I am sitting in my Lazy Arse chair, sippin’ coffee, looking out my sliding glass doors watching a herd of dear saunter by. Dogs snoring away soaking up the sun. Life is good. Thought I’d tell you a few stories about living out on the farm. So grab a cuppa Joe and walk along memory lane with me for a spell…..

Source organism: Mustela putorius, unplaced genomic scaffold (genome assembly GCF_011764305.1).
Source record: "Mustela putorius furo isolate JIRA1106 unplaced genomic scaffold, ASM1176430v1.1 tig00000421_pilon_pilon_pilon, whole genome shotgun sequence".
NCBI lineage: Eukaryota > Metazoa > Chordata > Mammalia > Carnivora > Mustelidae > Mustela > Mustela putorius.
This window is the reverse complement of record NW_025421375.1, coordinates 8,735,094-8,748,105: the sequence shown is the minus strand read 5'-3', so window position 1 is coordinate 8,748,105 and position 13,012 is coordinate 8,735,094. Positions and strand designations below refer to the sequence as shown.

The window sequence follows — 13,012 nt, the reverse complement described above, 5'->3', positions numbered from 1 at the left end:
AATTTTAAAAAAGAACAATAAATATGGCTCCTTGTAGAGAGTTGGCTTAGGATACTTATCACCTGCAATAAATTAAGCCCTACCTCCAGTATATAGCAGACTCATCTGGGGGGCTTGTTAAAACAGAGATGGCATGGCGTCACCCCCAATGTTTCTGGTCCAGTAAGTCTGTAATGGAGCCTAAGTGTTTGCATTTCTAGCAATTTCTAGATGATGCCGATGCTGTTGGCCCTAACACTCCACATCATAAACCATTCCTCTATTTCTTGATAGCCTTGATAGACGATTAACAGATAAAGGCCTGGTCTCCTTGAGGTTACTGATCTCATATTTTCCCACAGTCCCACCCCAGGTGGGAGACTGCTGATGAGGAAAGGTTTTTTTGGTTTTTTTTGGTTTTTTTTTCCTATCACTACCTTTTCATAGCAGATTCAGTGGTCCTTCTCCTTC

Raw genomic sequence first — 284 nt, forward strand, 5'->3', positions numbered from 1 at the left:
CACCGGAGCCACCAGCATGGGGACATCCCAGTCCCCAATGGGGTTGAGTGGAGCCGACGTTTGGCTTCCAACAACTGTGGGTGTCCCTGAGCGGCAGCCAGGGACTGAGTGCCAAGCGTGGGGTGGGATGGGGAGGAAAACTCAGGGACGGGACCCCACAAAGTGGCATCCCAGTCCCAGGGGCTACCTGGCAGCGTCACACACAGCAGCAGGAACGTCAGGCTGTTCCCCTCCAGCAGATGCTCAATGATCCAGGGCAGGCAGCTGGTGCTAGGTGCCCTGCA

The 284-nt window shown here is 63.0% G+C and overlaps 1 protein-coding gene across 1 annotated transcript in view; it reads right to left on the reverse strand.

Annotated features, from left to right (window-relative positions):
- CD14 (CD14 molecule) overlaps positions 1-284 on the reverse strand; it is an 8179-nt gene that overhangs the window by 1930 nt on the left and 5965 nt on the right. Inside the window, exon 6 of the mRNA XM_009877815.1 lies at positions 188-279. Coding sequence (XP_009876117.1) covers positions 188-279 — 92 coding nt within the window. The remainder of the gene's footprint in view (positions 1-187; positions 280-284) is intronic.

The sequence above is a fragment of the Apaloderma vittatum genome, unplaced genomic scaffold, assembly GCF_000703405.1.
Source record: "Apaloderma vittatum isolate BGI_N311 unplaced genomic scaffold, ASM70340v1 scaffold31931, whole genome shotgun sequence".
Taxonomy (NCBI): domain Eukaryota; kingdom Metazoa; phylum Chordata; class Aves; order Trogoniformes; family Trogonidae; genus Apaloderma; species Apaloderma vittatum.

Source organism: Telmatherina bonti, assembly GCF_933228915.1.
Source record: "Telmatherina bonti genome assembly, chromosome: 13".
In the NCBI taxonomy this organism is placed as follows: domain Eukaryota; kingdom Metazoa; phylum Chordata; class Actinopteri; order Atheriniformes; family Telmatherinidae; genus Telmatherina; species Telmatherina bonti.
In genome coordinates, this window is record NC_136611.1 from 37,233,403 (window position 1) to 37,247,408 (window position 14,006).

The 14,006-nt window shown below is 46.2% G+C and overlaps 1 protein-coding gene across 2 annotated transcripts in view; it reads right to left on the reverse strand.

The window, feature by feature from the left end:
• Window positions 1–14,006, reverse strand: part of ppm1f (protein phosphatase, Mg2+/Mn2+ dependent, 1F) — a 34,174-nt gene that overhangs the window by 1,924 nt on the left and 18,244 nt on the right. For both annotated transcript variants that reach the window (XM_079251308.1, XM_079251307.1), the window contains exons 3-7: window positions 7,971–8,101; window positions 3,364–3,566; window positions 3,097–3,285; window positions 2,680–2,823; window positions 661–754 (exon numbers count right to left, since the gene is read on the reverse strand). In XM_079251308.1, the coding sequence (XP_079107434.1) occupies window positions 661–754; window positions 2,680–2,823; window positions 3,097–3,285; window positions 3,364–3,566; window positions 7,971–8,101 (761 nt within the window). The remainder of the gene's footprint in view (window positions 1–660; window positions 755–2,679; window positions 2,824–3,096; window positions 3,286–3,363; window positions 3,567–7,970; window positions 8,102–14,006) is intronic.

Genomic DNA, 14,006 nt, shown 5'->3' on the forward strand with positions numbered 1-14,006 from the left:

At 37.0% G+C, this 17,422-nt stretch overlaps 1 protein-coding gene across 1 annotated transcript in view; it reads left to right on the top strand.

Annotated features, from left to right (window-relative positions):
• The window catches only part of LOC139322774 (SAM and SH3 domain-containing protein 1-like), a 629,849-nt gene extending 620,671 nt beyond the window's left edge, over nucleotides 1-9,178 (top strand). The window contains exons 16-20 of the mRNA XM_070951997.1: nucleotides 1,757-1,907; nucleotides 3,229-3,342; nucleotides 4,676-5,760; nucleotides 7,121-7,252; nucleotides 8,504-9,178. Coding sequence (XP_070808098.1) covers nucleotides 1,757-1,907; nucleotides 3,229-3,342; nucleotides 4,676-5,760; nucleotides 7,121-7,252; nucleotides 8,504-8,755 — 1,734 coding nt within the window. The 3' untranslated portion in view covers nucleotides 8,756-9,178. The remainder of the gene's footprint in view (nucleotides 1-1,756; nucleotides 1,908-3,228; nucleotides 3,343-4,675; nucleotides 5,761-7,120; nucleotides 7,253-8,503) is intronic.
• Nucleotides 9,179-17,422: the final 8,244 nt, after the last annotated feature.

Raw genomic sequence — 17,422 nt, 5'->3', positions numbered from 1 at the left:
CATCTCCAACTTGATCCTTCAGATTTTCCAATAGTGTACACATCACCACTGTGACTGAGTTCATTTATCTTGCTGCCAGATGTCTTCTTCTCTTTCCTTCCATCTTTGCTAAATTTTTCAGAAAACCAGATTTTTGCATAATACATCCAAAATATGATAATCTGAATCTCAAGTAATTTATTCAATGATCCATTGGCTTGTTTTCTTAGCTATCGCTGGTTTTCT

If you would have told me I would spend my life living in the country, I would have asked you what you had been smokin’ since you were clearly stoned out of your mind! I was the kid who never went outside cause I was afraid of every bug known to man. Even ants and flies. My mother had instilled an insane degree of fear of woodticks in us since my sister actually had one attach it’s self to her eardrum as a toddler. Even as an adult I spent many a spring and summer sleeping with cotton balls stuffed into my and my daughter’s ears so nothing would crawl into them while we were sleeping. So moving to the country was never even considered in jest. Funny how life turns out. Suddenly living “off the land” sounded good. Couldn’t get enough of “Little House on the Prairie” books. Started saying workds like, “I reckon” and droppin’ the “g’s” off my words. We yearned for “the good ole days”. Didn’t matter that neither one of us knew squat about raising animals or gardening. We was just a’hankerin fer 40 acres and a mule. In July of ’89, we found our piece of heaven. 40 acres, a huge barn, an ice house, an old garage, a big misc. building, a cute little bunkhouse and oh my gosh, it even had an outhouse. We were as happy in pigs in slop. And did I mention it had an old windmill? Our homestead was picture perfect. On the outside. Inside? Well let’s just say we wouldn’t let our parents see the place until the day we moved in. My dad gave us 6 months before we gave up and moved back to the city. The house had been empty for months and the mice had moved in. It was as they call it, “a real fixer-upper”! Ah, the innocents of youth. Didn’t matter to us that there were no real locks on the doors. That there was one bedroom. That the ceiling and two walls in the kitchen we made of oil cloth and the other walls had barn board on them. And that you could see down into the basement thru the cracks in the kitchen flooring. No tub, but a plastic shower. No furnace, just a big ole oil burner stove and a wood stove down in basement. The chimney ran up thru a hole in the floor in the dining room. Looking back as a mother now, I have to commend my mom for not breaking down when she saw the place. We saw the dream, they saw the reality. TO BE CONTINUED….